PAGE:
FABLES Issue #32 Page 5 & 6 and FABLES Issue #81 Page 24

Fables #32
©2005 DC Comics. All Rights Reserved.

by Bill Willingham, Mark Buckingham & Steve Leialoha
Issue #32, Page 5 & 6: The Library Splash & Patches
Graphite and ink on board
Signed by Steve Leialoha
11" x 17"

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Fables grave
©2009 DC Comics. All Rights Reserved.

by Bill Willingham, Mark Buckingham & Andrew Pepoy
Issue #81, Page 24: The Grave of Boy Blue
Final Page Splash of "The Dark Ages"
Graphite and ink on board
Signed by Andrew Pepoy
17" x 11"

If superheroes are the American Mythology, Bill Willingham’s Fables is a tribute to the building blocks of that lore. Under his guidance, this series centering on the private lives and epic battles of folklore’s greatest stars has been rewarded with close to 30 Eisner Awards.

Neil Gaiman’s Sandman had brought a new variety of readers to comics, and when that series ended in 1996, many of those readers left the format altogether. Its accessibility to people who didn’t care about caped crusaders, but who related to its reinvention of classic myths, remained an untapped resource until Bill Willingham launched Fables in 2002. Fables takes the myriad of characters and stories from the wealth of world folklore and sets them in a nearly invisible neighborhood in New York, where their power struggles and mischief go largely unnoticed by the population of normals, and their buildings hide portals to the various dimensions that housed them. The more popular the hero of legend, the more power they yield, so in 21st century America, where cynicism rides an all-time high and belief an all-time low, the challenges are many.

By using only characters from the public domain, Willingham has instant access to already beloved heroes, and his new spin has been received by the same zeitgeist that made Wicked the most successful Broadway show ever. If nothing else he has proven that Legends truly never die –except at the hands of other, more powerful legends. The mature subject matter, which routinely incorporates modern colloquialisms and old time ribaldry, has been embraced by an audience that probably doesn’t read superhero comic books. Of course in the Joseph Campbell sense, that’s exactly what Fables is: a superhero comic book. The costumes may not be as dramatic, but the characters are super powered heroes and villains fighting in an epic struggle for sanctimony and the spoils of war. In that context, the only difference between Bill Willingham’s Cinderella and William Marston’s Wonder Woman is that Cindy isn’t above using a gun.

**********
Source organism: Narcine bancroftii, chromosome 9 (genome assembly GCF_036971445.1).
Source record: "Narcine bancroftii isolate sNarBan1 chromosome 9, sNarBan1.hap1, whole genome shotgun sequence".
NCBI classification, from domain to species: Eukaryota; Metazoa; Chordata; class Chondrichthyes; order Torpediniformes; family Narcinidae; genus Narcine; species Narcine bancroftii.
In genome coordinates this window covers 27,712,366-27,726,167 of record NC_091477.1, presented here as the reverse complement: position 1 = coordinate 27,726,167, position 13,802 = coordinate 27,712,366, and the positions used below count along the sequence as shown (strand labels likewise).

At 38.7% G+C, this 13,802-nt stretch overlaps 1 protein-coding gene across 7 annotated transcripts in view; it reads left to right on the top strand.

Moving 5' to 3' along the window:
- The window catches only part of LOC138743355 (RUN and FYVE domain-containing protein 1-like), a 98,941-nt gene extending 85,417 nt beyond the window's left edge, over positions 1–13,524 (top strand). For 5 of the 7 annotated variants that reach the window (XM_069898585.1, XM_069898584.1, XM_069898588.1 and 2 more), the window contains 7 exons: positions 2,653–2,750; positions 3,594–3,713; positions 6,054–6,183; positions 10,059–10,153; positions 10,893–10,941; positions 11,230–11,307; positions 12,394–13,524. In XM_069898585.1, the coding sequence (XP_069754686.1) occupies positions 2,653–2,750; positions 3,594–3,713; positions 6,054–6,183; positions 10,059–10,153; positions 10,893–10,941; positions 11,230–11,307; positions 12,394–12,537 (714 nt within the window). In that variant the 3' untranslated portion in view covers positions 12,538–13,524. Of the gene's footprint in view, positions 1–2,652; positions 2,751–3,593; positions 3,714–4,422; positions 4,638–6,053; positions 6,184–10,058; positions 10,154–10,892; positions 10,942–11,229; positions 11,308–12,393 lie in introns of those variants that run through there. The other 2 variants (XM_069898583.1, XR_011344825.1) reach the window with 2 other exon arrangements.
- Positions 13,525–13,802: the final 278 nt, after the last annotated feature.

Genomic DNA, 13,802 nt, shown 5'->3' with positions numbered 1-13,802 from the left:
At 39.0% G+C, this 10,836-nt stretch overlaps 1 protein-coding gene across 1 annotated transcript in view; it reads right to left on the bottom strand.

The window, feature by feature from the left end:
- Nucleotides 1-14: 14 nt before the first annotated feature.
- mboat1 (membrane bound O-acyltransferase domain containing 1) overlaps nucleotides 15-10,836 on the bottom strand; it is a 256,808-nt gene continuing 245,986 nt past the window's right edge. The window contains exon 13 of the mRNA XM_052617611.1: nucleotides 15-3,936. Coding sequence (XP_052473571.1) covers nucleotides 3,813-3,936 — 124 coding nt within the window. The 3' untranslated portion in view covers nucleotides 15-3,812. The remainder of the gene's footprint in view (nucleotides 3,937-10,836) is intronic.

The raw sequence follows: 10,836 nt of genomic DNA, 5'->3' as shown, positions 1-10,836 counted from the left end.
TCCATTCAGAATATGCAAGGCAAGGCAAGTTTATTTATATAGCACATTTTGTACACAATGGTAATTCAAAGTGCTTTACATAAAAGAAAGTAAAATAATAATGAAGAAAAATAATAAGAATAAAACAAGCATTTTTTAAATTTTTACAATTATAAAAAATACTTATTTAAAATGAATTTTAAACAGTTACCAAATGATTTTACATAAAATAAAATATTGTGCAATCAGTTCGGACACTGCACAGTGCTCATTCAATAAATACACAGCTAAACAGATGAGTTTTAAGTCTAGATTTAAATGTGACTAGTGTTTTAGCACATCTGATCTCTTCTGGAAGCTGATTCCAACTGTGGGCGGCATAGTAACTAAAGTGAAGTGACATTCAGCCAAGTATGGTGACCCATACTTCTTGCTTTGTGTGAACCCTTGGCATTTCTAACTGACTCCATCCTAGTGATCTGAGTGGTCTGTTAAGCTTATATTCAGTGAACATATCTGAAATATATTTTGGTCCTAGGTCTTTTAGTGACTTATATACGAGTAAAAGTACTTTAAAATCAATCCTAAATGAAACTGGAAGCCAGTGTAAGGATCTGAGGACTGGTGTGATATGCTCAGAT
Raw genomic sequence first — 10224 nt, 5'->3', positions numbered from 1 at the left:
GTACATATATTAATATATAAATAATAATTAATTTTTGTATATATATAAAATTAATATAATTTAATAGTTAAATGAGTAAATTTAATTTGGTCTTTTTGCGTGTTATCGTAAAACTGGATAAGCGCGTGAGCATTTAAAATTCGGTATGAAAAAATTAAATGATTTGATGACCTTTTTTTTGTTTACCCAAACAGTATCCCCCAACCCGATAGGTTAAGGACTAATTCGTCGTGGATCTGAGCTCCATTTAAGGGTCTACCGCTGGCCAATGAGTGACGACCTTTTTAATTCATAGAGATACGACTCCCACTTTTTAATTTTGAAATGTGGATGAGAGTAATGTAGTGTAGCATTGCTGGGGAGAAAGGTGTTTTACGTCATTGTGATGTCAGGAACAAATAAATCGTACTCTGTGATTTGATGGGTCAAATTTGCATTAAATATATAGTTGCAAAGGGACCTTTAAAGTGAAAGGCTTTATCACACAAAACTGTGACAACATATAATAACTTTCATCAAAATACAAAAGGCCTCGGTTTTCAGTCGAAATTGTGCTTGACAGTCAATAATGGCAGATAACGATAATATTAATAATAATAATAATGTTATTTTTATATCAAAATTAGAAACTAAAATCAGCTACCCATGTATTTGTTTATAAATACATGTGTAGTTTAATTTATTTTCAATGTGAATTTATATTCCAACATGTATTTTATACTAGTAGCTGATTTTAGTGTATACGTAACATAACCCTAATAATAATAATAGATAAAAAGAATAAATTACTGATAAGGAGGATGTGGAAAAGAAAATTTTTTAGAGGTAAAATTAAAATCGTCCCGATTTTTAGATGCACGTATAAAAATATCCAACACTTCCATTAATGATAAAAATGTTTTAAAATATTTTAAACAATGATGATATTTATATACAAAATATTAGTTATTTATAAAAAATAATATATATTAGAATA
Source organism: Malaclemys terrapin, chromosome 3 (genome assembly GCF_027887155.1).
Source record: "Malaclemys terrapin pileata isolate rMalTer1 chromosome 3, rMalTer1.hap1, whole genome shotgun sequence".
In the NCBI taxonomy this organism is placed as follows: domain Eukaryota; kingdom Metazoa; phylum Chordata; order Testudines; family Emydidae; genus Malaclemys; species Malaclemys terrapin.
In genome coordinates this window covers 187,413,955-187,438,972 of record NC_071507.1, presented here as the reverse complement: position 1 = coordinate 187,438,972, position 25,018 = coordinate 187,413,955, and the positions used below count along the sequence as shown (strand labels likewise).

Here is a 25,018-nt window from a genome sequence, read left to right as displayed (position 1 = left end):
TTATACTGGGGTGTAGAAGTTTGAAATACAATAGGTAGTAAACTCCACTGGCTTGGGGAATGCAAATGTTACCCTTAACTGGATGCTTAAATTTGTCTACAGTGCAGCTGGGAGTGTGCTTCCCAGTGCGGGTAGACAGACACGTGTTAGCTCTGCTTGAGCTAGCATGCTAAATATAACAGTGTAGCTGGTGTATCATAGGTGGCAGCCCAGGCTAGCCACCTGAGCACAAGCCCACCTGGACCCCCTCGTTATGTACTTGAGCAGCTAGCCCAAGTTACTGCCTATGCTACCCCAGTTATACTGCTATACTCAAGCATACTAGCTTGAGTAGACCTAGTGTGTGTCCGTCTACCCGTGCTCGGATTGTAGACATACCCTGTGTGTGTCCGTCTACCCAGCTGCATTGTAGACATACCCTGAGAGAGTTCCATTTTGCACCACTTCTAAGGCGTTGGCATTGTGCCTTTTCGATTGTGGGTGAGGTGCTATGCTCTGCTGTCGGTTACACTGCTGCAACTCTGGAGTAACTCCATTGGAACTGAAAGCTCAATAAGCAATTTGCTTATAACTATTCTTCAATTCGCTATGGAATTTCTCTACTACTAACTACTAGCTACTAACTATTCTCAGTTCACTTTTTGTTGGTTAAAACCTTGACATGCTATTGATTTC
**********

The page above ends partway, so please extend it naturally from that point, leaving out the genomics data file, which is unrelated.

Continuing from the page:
One of the most awarded series in the history of the medium (surpassing even Sandman), Fables has won the following Eisner Awards: Best New Series (2002), Best Serialized Story (2003, 2005, 2006), Best Anthology & Best Short Story (2007), Best Penciler/Inker Team and Best Painter/Multimedia Artist (interior) 2007, Best Cover Artist (2004-2009), Best Lettering (2003-2008), and Best Writer (2009).

The first page above features elements of three printed pages. The Library splash page featuring Beauty and Prince Charming on their first day as Fabletown’s Deputy Mayor and Mayor was its own splash page (actually a 2/3 double splash page), padded out by design elements, rather than penciled artwork. The top two panels showing Beast (in his human form) interacting first with Frau Totenkinder and then Trusty John, the Woodlands Building doorman, appeared on separate pages and not in that order (or in the order indicated by the pencil notes on the page). When comparing this Fables page with the Grave of Boy Blue page, it’s evident that much more goes into the production of this book than most other monthly comic books. It’s also obvious that Willingham’s scripts allowed a lot of collaboration with the award winning team of Mark Buckingham and Steve Leialoha.

The second page above is one of the most important single panels of the entire series. Little Boy Blue was initially introduced as Snow White’s shy office helper; a kind hearted boy with classic, nebbish hobbies of music and comicbook collecting. During the March of the Wooden Soldiers story arc, Blue is captured, tortured and inspired toward epic heroics, single-handedly defeating the Emperor, freeing most of the Fable world from the Adversary’s bondage, but sustaining mortal injuries. His last request was to be buried on a hill overlooking the baseball field rather than in the soldier’s field, reflecting his preference for serenity over valor. It’s a beautiful final page to an award-winning story thatmemorializes a beloved character as it punctuates Willingham’s Eisner Win with all the subtle elements of Mark Buckingham and Andrew Pepoy’s historic collaboration. Even the artwork’s position on the page suggests that it was an impossible act to follow.


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